Effort x Effort arm = Resistance x Resistance arm

Lever systems that can move heavy loads over short distances using little effort are referred to as “power levers”. Conversely, lever systems that can quickly move light loads over large distances using a large amount of effort are referred to as “speed levers”. The location of the insertion point of a muscle (or muscles) delivering the effort relative to the resistance determines whether a lever system operates as a power lever or speed lever. For example, a lever system with a muscle insertion point close to the joint (fulcrum) and a resistance far away from the joint will move a particular object relatively fast over a large distance with a great range of motion. However, the muscle(s) involved need(s) to deliver a large effort for the movement to occur. Another lever system with a resistance close to the fulcrum which is supported by a muscle (or muscles) inserting far away from the fulcrum will require a small effort to support or move the resistance. However, the resistance will only be moved over a short distance and slowly.

There are several types of lever systems in the body, identified as either first-class, second-class or third-class levers.

First-class levers

First-class levers are the simplest types of lever, where the two forces, the effort and the resistance, are applied on opposite sides of the fulcrum (Figure 12.2). In the body, the best example of a first-class lever is the way your head is raised off your chest (Figure 12.3). The posterior neck muscles produce the effort, the facial skeleton is the resistance, and the atlanto-occipital joint behaves as the fulcrum.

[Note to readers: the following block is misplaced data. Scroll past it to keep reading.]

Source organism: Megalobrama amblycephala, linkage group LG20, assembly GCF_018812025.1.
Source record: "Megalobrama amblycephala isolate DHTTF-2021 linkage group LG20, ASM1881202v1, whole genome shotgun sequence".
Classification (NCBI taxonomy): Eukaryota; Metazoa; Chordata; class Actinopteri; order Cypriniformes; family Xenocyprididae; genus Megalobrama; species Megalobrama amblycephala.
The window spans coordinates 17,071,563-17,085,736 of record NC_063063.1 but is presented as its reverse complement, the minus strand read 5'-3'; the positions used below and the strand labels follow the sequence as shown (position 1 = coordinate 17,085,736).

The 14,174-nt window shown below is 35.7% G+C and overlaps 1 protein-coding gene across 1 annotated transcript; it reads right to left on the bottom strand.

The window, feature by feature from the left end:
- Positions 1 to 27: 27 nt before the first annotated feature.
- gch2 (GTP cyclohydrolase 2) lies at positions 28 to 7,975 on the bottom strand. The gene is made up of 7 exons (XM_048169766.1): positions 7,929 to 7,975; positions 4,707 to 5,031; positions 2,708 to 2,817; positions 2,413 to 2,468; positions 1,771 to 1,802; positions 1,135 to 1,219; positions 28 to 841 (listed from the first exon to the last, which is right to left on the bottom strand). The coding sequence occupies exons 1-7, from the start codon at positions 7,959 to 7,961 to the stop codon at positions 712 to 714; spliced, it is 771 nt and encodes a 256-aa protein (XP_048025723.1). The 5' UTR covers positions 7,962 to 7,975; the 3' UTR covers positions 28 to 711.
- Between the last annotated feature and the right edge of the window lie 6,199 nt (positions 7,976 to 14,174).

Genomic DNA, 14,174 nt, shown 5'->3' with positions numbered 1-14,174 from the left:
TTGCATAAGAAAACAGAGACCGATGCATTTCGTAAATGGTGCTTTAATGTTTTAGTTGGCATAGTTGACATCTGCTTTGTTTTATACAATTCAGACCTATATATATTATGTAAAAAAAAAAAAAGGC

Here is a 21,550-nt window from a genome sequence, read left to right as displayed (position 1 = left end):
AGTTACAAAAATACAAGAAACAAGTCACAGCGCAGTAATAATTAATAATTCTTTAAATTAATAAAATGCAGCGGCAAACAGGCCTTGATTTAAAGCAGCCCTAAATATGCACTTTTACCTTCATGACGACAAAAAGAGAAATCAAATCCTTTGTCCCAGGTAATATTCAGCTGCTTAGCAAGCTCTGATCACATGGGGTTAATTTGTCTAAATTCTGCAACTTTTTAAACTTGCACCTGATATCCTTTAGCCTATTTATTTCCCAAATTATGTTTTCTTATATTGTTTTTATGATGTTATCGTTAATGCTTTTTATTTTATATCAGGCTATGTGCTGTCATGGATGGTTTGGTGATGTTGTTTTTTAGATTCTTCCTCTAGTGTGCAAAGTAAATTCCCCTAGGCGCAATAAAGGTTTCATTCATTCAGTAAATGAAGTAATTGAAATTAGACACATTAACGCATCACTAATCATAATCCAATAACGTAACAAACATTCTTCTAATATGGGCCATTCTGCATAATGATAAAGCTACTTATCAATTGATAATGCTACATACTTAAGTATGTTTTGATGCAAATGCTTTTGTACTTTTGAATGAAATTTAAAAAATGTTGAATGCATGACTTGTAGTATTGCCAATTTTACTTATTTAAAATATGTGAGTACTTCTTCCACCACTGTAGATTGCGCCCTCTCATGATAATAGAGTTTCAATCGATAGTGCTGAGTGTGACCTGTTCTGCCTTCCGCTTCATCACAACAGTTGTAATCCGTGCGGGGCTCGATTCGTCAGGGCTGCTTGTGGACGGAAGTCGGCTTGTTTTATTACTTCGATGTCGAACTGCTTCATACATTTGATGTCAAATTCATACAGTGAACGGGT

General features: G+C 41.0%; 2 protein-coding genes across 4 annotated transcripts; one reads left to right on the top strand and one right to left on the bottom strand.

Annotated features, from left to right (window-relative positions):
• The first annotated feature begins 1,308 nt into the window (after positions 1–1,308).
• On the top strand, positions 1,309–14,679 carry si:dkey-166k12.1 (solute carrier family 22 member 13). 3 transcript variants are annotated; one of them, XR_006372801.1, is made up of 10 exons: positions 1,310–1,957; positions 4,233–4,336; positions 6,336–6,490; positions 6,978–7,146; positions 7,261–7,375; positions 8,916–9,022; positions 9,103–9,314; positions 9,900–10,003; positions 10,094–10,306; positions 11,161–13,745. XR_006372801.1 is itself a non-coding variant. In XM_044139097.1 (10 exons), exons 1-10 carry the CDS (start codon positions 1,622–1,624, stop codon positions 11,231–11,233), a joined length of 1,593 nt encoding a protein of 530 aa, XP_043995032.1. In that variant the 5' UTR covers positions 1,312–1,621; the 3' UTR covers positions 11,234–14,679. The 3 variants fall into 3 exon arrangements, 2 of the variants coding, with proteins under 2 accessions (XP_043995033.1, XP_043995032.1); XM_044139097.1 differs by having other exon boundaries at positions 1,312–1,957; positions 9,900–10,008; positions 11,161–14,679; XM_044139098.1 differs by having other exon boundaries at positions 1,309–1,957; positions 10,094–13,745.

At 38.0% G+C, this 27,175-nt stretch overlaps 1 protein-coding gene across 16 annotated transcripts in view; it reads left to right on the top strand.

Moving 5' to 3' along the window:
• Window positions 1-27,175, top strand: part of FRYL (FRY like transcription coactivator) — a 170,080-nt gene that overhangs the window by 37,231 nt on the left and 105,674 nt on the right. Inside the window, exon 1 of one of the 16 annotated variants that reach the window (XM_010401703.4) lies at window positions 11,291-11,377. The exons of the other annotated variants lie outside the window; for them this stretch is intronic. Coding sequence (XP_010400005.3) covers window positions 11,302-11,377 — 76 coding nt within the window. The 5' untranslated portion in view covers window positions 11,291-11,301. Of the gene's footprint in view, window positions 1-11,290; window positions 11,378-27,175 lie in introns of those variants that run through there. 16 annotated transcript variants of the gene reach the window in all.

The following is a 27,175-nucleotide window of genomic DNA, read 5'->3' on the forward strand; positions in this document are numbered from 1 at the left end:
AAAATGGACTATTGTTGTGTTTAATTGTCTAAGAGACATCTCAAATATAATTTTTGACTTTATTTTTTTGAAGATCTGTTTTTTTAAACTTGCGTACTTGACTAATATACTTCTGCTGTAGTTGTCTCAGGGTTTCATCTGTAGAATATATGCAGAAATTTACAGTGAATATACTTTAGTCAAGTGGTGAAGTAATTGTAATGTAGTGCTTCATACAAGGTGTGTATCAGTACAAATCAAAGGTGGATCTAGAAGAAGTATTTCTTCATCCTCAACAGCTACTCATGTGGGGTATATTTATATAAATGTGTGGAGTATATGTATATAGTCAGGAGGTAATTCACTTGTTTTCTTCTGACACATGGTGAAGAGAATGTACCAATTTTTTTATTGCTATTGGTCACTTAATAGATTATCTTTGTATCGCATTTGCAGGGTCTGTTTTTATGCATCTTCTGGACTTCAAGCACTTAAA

Figure 12.2 First-class lever. First class levers have the fulcrum in the middle, between the effort and resistance.


Figure 12.3 First-class lever as seen in the body.  The neck support for and movement of the head is an example of a first-class lever. All first-class levers can reverse the direction of movement like a seesaw. (credit: sarahmckinnon/, original image: celtibere/


Second-Class Levers

Second-class levers have the resistance between the effort and the fulcrum (Figure 12.4). The effort is closer to the resistance than the fulcrum, which allows a large resistance to be moved by a small amount of effort. However, this means that the resistance will be moved at a relatively slow pace and can only be moved a short distance. Any time you stand up on your toes, as shown in Figure 12.5, you are using a second-class lever. The weight of your body acts as the resistance, your calf muscles produce the effort, and the joints in the balls of your feet act as fulcrums.

Figure 12.4 Second-class lever.  Resistance (or load) is located between the effort and the fulcrum.


Figure 12.5 Second-class lever as seen in the body. This type of lever  can be found in the ankle area. (credit: sarahmckinnon/, original image: thenarratographer/

Third-Class Levers

Third-class levers are the most common type of levers in your body (Figure 12.6). The effort is applied between the fulcrum and the resistance, which allows the resistance to be moved relatively quickly over large distances. When you lift your hand by flexing your biceps brachii, you are using a third-class lever. The elbow joint acts as the fulcrum, the biceps brachii produces the effort, and the weight of your hand is the resistance being lifted (Figure 12.7).